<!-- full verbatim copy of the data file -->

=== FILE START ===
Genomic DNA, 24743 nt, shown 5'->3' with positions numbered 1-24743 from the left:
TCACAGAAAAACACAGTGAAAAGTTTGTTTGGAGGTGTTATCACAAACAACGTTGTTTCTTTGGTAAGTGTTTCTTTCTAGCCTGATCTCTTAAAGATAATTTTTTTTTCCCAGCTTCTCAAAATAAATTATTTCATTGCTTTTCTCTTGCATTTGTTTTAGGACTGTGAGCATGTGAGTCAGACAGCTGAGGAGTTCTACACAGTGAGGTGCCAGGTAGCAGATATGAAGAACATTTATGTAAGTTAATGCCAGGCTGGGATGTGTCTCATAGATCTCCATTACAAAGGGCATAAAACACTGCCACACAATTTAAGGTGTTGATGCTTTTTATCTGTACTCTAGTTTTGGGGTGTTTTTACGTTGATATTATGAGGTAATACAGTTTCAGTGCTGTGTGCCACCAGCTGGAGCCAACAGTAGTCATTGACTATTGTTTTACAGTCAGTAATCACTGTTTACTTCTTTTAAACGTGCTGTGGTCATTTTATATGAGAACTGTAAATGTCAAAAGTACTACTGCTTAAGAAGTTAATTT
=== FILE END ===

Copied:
Genomic DNA, 24743 nt, shown 5'->3' with positions numbered 1-24743 from the left:
TCACAGAAAAACACAGTGAAAAGTTTGTTTGGAGGTGTTATCACAAACAACGTTGTTTCTTTGGTAAGTGTTTCTTTCTAGCCTGATCTCTTAAAGATAATTTTTTTTTCCCAGCTTCTCAAAATAAATTATTTCATTGCTTTTCTCTTGCATTTGTTTTAGGACTGTGAGCATGTGAGTCAGACAGCTGAGGAGTTCTACACAGTGAGGTGCCAGGTAGCAGATATGAAGAACATTTATGTAAGTTAATGCCAGGCTGGGATGTGTCTCATAGATCTCCATTACAAAGGGCATAAAACACTGCCACACAATTTAAGGTGTTGATGCTTTTTATCTGTACTCTAGTTTTGGGGTGTTTTTACGTTGATATTATGAGGTAATACAGTTTCAGTGCTGTGTGCCACCAGCTGGAGCCAACAGTAGTCATTGACTATTGTTTTACAGTCAGTAATCACTGTTTACTTCTTTTAAACGTGCTGTGGTCATTTTATATGAGAACTGTAAATGTCAAAAGTACTACTGCTTAAGAAGTTAATTT